It’s the 50th anniversary of the “Summer of Love” and my project for this summer is to try to understand the differences between people who say “fuel treatments don’t work and people shouldn’t do them” and those who say “fuel treatments can work and people should do them”. What’s really behind that? On what observations do people base their claims?
We can’t expect journalists to do this (the whole thing is too complex). The scientific world doesn’t provide fora to jointly examine claims and counterclaims within a discipline, let alone across disciplines. I guess that leaves it up to us. We have the opportunity to lay out different claims and jointly examine them, and learn jointly what the different values, assumptions, and observations lie behind these points of view. We can even tell our own stories of fuel treatments we have seen that worked or did not, and we can hear from people with direct experience in suppression as well as people who publish scientific papers. We can ask questions and get answers from each other.
Who knows? We could create one small space, where for one small topic, people could model civil disagreement, and gain a respite fromthis two pronged approach from Canada to defining fuel treatment effectiveness, but my search was fairly superficial and maybe others can help. Here are the two prongs:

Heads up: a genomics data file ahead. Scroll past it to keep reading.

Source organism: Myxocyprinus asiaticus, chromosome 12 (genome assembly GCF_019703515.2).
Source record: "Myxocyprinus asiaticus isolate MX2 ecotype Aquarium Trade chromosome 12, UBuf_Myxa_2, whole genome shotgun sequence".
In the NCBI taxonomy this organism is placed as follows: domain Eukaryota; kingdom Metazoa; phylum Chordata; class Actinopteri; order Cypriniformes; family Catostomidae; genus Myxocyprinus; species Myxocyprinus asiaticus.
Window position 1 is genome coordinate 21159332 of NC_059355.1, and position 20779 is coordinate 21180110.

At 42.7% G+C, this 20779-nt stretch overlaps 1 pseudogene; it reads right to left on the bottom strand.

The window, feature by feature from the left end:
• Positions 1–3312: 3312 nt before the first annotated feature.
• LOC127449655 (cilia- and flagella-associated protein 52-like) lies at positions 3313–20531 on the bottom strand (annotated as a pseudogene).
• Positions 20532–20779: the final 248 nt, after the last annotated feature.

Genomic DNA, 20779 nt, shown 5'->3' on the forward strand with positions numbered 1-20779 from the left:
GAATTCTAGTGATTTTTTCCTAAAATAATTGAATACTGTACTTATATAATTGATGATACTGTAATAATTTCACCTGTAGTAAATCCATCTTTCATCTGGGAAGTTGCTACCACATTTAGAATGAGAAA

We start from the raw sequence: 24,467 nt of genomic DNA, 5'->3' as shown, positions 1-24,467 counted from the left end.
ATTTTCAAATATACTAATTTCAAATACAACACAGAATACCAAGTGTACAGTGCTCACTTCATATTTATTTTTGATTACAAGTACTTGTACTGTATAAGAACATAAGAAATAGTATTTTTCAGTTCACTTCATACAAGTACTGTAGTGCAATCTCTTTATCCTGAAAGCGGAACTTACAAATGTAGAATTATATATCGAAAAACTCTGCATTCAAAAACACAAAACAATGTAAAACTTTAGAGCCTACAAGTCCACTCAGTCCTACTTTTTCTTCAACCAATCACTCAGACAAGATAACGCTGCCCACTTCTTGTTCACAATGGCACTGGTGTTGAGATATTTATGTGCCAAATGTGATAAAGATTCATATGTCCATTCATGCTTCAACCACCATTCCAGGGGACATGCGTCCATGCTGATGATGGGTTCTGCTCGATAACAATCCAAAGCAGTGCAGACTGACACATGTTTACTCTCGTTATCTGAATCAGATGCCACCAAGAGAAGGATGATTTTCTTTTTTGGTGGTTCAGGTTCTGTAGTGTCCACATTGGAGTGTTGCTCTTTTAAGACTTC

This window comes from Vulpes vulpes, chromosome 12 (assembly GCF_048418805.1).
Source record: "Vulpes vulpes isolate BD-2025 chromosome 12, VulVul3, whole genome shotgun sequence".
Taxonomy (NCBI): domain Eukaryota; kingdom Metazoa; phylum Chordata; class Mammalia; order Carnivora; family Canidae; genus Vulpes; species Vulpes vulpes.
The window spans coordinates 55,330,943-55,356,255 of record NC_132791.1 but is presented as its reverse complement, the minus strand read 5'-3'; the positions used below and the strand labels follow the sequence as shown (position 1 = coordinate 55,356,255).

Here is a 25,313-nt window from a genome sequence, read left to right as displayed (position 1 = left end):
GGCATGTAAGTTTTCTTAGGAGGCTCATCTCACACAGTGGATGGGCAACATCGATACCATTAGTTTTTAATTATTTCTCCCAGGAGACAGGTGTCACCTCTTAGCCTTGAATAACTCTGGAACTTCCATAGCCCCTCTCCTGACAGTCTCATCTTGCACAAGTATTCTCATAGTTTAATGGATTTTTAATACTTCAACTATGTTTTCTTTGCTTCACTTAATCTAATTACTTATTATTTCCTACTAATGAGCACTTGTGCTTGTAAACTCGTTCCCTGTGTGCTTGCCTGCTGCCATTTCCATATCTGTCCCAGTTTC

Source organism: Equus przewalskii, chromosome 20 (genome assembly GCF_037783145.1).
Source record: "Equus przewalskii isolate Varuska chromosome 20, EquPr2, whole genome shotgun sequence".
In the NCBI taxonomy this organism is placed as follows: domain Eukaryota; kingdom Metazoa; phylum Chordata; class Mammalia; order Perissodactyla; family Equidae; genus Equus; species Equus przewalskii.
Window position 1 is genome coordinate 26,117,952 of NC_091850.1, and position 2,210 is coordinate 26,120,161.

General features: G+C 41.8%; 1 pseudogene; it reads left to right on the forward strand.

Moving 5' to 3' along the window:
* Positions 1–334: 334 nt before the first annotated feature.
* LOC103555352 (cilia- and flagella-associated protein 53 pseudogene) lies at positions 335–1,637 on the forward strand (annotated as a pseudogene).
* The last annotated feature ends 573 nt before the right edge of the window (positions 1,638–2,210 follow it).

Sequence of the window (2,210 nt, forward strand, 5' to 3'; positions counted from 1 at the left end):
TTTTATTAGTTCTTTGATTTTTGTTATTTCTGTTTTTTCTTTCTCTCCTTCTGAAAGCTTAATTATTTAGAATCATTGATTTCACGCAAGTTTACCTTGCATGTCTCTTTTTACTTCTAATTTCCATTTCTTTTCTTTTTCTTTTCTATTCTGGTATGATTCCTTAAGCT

1. Did the fire behavior change as a result of the treatment? Yes or no.
2. Did the treatment contribute to the control of the wildfire? Yes or no.
I found this in a discussion linked to this Canadian research group, that has a variety of interesting ongoing projects. Here’s a link to an “effectiveness of fuel treatments” write-up in Sasketchewan with interesting photos. Here’s some summary findings:
• Fuel treatment increased visibility into the stand.
• Fuel treatment increased firefighter safety in terms of movement and visibility.
• Under the fire weather conditions the extreme fire behaviour took place, fire crews were able to control and suppress a spot fire that would have likely increased in size and intensity and spread into other values.
• Items located around homes can act as a receptive fuel for embers to fall into. Keeping these areas clean is a homeowner’s responsibility and can contribute to protection of one’s town.
2. Wadin Bay
• An active fire front moved into the community.
• The fire moved into the fuel treatments.
• People were able to safely suppress the fire within the treatment area.
• A permanent home and two seasonal cabins plus other values were lost, and there was potential for further losses.
The Wadin Bay area had very thick stands at pre-treatment, which would have made travel within the stand difficult and dangerous given the observed fire behaviour in untreated portions of the hamlet. The combination of increased visibility and decreased fire intensity enabled firefighters to bring the fire under control and ultimately save several structures from burning
And here’s a photo.